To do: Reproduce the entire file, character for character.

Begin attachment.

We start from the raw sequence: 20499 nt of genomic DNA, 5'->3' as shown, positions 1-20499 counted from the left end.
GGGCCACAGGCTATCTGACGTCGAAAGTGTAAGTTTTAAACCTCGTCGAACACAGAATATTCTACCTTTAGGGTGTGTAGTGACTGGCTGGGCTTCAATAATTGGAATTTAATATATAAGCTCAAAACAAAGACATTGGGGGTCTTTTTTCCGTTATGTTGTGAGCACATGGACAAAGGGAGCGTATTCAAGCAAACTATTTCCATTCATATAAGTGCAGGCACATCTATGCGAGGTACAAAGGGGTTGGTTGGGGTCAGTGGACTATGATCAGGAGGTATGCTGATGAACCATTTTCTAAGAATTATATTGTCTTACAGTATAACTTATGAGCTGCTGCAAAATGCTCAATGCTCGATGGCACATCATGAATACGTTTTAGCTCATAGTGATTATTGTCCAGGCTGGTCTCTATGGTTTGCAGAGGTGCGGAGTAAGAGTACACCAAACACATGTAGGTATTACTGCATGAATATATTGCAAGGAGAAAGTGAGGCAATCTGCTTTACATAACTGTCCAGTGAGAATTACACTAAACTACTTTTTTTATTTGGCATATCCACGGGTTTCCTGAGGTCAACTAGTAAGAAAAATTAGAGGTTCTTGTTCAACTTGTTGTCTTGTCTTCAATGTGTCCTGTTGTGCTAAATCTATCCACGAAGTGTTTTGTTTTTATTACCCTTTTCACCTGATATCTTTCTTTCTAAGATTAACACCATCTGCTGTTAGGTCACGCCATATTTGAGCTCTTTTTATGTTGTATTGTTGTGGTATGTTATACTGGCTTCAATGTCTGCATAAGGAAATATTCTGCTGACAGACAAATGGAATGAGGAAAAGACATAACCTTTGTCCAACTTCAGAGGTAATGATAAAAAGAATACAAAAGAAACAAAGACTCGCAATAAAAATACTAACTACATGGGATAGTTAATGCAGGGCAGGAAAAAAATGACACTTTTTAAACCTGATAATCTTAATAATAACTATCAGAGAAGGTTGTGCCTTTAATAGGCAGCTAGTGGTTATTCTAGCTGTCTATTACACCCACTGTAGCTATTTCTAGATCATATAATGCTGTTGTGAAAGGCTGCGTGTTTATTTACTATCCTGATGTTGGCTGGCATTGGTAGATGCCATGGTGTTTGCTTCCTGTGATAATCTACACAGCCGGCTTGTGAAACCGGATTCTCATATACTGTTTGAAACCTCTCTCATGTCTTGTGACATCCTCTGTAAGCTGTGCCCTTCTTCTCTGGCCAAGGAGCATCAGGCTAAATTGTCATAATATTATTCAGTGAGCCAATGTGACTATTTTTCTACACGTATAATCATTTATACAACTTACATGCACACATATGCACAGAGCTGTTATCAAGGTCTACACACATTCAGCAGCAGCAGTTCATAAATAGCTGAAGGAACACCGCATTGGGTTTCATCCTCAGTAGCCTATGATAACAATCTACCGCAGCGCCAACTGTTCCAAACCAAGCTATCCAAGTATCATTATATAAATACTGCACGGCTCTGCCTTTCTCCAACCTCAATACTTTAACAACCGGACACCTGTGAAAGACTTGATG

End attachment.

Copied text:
We start from the raw sequence: 20499 nt of genomic DNA, 5'->3' as shown, positions 1-20499 counted from the left end.
GGGCCACAGGCTATCTGACGTCGAAAGTGTAAGTTTTAAACCTCGTCGAACACAGAATATTCTACCTTTAGGGTGTGTAGTGACTGGCTGGGCTTCAATAATTGGAATTTAATATATAAGCTCAAAACAAAGACATTGGGGGTCTTTTTTCCGTTATGTTGTGAGCACATGGACAAAGGGAGCGTATTCAAGCAAACTATTTCCATTCATATAAGTGCAGGCACATCTATGCGAGGTACAAAGGGGTTGGTTGGGGTCAGTGGACTATGATCAGGAGGTATGCTGATGAACCATTTTCTAAGAATTATATTGTCTTACAGTATAACTTATGAGCTGCTGCAAAATGCTCAATGCTCGATGGCACATCATGAATACGTTTTAGCTCATAGTGATTATTGTCCAGGCTGGTCTCTATGGTTTGCAGAGGTGCGGAGTAAGAGTACACCAAACACATGTAGGTATTACTGCATGAATATATTGCAAGGAGAAAGTGAGGCAATCTGCTTTACATAACTGTCCAGTGAGAATTACACTAAACTACTTTTTTTATTTGGCATATCCACGGGTTTCCTGAGGTCAACTAGTAAGAAAAATTAGAGGTTCTTGTTCAACTTGTTGTCTTGTCTTCAATGTGTCCTGTTGTGCTAAATCTATCCACGAAGTGTTTTGTTTTTATTACCCTTTTCACCTGATATCTTTCTTTCTAAGATTAACACCATCTGCTGTTAGGTCACGCCATATTTGAGCTCTTTTTATGTTGTATTGTTGTGGTATGTTATACTGGCTTCAATGTCTGCATAAGGAAATATTCTGCTGACAGACAAATGGAATGAGGAAAAGACATAACCTTTGTCCAACTTCAGAGGTAATGATAAAAAGAATACAAAAGAAACAAAGACTCGCAATAAAAATACTAACTACATGGGATAGTTAATGCAGGGCAGGAAAAAAATGACACTTTTTAAACCTGATAATCTTAATAATAACTATCAGAGAAGGTTGTGCCTTTAATAGGCAGCTAGTGGTTATTCTAGCTGTCTATTACACCCACTGTAGCTATTTCTAGATCATATAATGCTGTTGTGAAAGGCTGCGTGTTTATTTACTATCCTGATGTTGGCTGGCATTGGTAGATGCCATGGTGTTTGCTTCCTGTGATAATCTACACAGCCGGCTTGTGAAACCGGATTCTCATATACTGTTTGAAACCTCTCTCATGTCTTGTGACATCCTCTGTAAGCTGTGCCCTTCTTCTCTGGCCAAGGAGCATCAGGCTAAATTGTCATAATATTATTCAGTGAGCCAATGTGACTATTTTTCTACACGTATAATCATTTATACAACTTACATGCACACATATGCACAGAGCTGTTATCAAGGTCTACACACATTCAGCAGCAGCAGTTCATAAATAGCTGAAGGAACACCGCATTGGGTTTCATCCTCAGTAGCCTATGATAACAATCTACCGCAGCGCCAACTGTTCCAAACCAAGCTATCCAAGTATCATTATATAAATACTGCACGGCTCTGCCTTTCTCCAACCTCAATACTTTAACAACCGGACACCTGTGAAAGACTTGATG